October 21, 2012
Job 38: 1-7, 34-41
Our reading consists of two passages from God’s long “answer” to Job (Chapters 38-40).
I would not myself call this an answer: God arrives in a whirlwind and at once sets about yelling at Job. Most of his angry scolding consists of rhetorical questions, of which we hear a few. God doesn’t come off looking very good here. “Gird up your loins like a man,” he says to Job, “and I will question you,” as though a macho man could withstand the blasts of God!
All of God’s questions to Job are in verse, and some parts about his creation and care for the world are quite beautiful. You will notice the first part of our reading constitutes a creation story. The creation stories in Genesis are not the only ones in the Bible. There are a number of mini creation accounts such as this one. See for instance, Zechariah 12:1, or Proverbs 3:19-20.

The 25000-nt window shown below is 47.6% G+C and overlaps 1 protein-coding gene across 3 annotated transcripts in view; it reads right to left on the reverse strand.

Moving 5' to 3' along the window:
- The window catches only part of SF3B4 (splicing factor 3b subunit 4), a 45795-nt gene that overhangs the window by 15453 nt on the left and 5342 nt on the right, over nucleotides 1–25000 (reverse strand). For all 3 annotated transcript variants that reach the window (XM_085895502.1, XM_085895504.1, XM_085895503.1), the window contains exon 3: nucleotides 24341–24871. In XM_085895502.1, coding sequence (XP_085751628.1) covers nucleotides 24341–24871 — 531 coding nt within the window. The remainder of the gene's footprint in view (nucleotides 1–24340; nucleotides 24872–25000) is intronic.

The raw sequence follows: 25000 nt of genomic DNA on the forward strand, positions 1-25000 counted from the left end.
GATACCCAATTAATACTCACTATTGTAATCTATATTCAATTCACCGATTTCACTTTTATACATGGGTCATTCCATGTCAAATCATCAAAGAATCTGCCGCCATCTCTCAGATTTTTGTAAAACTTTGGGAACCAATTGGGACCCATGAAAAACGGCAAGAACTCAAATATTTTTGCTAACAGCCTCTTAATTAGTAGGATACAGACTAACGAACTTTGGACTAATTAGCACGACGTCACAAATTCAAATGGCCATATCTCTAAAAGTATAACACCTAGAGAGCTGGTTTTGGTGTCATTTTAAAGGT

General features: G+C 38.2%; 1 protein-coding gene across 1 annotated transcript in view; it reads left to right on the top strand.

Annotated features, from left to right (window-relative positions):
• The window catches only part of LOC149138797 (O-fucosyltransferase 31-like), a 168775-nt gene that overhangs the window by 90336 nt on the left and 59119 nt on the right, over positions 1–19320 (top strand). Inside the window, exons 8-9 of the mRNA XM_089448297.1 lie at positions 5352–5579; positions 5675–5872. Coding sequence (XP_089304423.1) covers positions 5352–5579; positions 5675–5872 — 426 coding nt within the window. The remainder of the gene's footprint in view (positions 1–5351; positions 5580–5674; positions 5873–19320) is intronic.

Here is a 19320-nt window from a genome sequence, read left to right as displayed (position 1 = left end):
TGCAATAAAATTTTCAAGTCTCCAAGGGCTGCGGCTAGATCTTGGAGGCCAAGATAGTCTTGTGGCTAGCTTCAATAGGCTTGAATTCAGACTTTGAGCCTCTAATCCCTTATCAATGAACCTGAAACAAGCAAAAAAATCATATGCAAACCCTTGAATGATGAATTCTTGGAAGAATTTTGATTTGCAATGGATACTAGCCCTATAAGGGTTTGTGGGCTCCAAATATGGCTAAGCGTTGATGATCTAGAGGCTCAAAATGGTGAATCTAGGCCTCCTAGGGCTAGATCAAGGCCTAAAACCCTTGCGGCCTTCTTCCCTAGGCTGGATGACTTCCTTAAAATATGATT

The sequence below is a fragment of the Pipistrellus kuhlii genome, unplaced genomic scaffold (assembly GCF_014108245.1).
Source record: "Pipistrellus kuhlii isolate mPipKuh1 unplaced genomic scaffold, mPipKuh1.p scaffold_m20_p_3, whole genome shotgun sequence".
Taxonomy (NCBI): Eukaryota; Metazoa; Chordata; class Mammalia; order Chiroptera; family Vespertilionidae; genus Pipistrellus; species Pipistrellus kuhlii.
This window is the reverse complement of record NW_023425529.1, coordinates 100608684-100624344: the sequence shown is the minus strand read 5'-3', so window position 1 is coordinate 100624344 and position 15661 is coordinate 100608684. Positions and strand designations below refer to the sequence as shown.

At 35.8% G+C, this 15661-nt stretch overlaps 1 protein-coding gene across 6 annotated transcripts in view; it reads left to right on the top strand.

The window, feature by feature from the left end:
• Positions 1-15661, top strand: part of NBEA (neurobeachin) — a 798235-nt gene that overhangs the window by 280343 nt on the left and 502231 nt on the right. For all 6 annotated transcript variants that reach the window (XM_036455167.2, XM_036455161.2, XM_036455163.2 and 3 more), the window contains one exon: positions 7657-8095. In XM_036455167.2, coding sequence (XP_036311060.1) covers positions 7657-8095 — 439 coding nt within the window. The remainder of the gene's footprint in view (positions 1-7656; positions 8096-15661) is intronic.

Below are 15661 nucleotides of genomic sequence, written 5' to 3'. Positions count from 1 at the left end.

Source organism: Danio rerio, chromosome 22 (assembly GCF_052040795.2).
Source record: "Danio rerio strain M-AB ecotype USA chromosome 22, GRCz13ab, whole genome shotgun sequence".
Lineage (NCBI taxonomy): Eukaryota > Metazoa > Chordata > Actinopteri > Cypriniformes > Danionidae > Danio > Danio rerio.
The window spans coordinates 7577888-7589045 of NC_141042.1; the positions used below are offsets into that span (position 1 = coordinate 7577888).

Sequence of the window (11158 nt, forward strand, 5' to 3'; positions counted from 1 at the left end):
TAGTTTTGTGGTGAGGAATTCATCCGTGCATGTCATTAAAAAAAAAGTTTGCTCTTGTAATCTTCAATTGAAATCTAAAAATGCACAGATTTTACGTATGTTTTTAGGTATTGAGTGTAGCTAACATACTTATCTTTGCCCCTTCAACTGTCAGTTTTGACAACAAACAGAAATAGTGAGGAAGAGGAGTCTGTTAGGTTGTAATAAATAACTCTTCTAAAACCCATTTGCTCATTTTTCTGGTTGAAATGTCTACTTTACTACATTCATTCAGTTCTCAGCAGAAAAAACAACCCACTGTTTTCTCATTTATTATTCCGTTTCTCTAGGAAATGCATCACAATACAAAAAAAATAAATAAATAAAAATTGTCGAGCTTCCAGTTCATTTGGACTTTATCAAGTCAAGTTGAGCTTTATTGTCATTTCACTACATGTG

Our reading opens with a respectful description of the human high priest, by law always chosen from the family of Levi but brought to his ministry by a divine calling. The human priest then offers sacrifices for the forgiveness of his own sins. But when Jesus Christ became high priest, there was no reason to offer sacrifices for his sins. Not only had he been made perfect by his suffering, but he had been ordained by God into the order of Melchizedek. Melchizedek was a priest and the king of Salem. (“Salem,” another name for Jerusalem, means “peace.”) He blessed and ministered to Abraham, and Abraham gave him a tithe (tenth) of his wealth (Genesis 14:17-20). Melchizadek appears nowhere else in the Old Testament except in Psalm 110. Hebrews threats this mysterious figure as a sort of messiah who has established a new priestly order independent of the Levi family. Thus Jesus is qualified to be high priest, though born in the family of Judah. Moreover, his appointment was made by God.